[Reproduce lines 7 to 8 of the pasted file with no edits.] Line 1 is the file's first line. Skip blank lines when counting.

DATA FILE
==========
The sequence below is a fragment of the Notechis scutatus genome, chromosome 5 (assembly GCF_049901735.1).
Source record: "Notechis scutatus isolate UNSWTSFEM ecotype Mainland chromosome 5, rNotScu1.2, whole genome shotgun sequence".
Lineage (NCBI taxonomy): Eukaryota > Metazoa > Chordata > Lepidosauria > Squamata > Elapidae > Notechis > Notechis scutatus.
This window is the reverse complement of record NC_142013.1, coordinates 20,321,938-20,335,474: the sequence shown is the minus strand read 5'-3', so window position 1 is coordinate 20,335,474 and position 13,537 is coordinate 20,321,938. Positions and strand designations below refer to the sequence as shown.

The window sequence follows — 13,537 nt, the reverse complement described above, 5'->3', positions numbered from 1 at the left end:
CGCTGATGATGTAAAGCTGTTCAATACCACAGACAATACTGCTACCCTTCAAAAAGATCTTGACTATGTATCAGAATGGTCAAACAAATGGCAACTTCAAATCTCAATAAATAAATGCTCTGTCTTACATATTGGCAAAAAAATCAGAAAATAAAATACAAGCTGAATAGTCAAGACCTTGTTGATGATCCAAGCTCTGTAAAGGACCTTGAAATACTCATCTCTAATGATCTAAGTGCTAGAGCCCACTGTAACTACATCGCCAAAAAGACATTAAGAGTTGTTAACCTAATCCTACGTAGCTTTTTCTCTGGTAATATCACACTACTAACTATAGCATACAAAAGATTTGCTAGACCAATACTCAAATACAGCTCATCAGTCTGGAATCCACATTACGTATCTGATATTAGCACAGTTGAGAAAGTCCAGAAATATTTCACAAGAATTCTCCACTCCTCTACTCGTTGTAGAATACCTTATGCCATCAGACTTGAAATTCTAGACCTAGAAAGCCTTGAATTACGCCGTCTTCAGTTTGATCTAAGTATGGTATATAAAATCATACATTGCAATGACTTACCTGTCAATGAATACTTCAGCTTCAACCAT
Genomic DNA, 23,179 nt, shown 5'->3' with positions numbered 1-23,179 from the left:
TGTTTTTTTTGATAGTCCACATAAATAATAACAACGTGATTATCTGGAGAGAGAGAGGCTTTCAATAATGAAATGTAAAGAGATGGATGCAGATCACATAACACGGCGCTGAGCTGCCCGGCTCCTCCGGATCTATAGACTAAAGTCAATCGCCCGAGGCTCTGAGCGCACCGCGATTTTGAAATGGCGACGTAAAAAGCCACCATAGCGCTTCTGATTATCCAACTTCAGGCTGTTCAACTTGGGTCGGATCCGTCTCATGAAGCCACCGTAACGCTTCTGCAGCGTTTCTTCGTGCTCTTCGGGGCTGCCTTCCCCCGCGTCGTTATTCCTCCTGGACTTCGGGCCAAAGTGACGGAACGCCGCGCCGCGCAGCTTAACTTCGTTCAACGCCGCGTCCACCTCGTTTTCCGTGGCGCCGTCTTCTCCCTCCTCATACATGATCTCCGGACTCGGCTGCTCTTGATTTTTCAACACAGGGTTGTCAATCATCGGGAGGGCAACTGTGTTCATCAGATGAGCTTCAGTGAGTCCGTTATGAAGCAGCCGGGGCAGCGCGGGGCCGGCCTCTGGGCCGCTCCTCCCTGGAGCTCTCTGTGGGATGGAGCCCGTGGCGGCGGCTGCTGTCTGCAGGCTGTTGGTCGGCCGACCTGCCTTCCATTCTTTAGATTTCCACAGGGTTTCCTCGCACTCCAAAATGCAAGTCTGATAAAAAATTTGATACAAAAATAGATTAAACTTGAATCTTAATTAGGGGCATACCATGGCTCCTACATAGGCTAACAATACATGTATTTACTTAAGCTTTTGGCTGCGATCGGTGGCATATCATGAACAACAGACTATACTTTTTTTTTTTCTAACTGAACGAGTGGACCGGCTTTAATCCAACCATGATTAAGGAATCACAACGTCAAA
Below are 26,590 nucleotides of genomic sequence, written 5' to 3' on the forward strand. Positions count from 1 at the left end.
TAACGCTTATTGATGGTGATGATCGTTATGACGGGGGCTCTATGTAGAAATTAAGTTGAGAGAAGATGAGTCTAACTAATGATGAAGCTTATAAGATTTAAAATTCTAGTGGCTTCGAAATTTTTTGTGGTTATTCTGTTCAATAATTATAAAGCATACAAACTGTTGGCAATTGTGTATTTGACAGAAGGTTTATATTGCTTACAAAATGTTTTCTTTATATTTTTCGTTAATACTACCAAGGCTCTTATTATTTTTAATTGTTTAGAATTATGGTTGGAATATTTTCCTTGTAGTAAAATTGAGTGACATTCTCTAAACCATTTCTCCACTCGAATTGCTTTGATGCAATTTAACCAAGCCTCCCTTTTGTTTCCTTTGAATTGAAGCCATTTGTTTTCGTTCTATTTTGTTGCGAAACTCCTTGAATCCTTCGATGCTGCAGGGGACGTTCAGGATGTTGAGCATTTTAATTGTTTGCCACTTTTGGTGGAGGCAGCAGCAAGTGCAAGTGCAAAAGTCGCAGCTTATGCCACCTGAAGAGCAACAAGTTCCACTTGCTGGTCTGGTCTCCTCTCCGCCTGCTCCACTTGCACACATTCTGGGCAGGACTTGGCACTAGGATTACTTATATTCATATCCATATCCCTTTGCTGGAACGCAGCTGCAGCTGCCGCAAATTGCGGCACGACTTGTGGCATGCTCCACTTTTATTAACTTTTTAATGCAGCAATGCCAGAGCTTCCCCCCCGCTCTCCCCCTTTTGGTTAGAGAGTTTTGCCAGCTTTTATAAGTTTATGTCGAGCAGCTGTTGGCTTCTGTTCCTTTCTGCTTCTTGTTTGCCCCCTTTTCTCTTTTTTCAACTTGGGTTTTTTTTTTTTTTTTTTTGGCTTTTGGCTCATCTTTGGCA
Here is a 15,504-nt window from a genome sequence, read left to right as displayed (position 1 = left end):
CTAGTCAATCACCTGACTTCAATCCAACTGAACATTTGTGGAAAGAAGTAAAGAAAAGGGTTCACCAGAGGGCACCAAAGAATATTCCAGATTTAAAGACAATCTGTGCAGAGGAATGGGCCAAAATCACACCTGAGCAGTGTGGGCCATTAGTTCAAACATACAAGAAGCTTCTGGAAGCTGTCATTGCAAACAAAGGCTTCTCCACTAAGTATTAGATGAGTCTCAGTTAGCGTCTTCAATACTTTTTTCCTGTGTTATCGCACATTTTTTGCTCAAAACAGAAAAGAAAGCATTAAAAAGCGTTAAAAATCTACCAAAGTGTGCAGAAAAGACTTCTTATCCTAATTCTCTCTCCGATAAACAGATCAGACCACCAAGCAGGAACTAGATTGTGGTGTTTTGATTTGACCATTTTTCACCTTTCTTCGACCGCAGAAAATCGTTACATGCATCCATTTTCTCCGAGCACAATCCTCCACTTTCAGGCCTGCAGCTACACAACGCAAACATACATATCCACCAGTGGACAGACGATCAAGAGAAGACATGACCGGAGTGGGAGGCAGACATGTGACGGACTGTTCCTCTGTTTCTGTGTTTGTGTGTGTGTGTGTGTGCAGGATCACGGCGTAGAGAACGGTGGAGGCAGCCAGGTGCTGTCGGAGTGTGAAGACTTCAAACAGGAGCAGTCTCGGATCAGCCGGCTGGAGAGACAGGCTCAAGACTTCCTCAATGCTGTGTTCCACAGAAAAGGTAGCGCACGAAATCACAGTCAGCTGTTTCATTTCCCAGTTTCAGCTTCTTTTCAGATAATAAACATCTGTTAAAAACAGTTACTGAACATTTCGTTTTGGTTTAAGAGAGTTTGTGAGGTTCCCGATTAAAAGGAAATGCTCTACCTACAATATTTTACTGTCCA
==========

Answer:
Genomic DNA, 23,179 nt, shown 5'->3' with positions numbered 1-23,179 from the left:
TGTTTTTTTTGATAGTCCACATAAATAATAACAACGTGATTATCTGGAGAGAGAGAGGCTTTCAATAATGAAATGTAAAGAGATGGATGCAGATCACATAACACGGCGCTGAGCTGCCCGGCTCCTCCGGATCTATAGACTAAAGTCAATCGCCCGAGGCTCTGAGCGCACCGCGATTTTGAAATGGCGACGTAAAAAGCCACCATAGCGCTTCTGATTATCCAACTTCAGGCTGTTCAACTTGGGTCGGATCCGTCTCATGAAGCCACCGTAACGCTTCTGCAGCGTTTCTTCGTGCTCTTCGGGGCTGCCTTCCCCCGCGTCGTTATTCCTCCTGGACTTCGGGCCAAAGTGACGGAACGCCGCGCCGCGCAGCTTAACTTCGTTCAACGCCGCGTCCACCTCGTTTTCCGTGGCGCCGTCTTCTCCCTCCTCATACATGATCTCCGGACTCGGCTGCTCTTGATTTTTCAACACAGGGTTGTCAATCATCGGGAGGGCAACTGTGTTCATCAGATGAGCTTCAGTGAGTCCGTTATGAAGCAGCCGGGGCAGCGCGGGGCCGGCCTCTGGGCCGCTCCTCCCTGGAGCTCTCTGTGGGATGGAGCCCGTGGCGGCGGCTGCTGTCTGCAGGCTGTTGGTCGGCCGACCTGCCTTCCATTCTTTAGATTTCCACAGGGTTTCCTCGCACTCCAAAATGCAAGTCTGATAAAAAATTTGATACAAAAATAGATTAAACTTGAATCTTAATTAGGGGCATACCATGGCTCCTACATAGGCTAACAATACATGTATTTACTTAAGCTTTTGGCTGCGATCGGTGGCATATCATGAACAACAGACTATACTTTTTTTTTTTCTAACTGAACGAGTGGACCGGCTTTAATCCAACCATGATTAAGGAATCACAACGTCAAA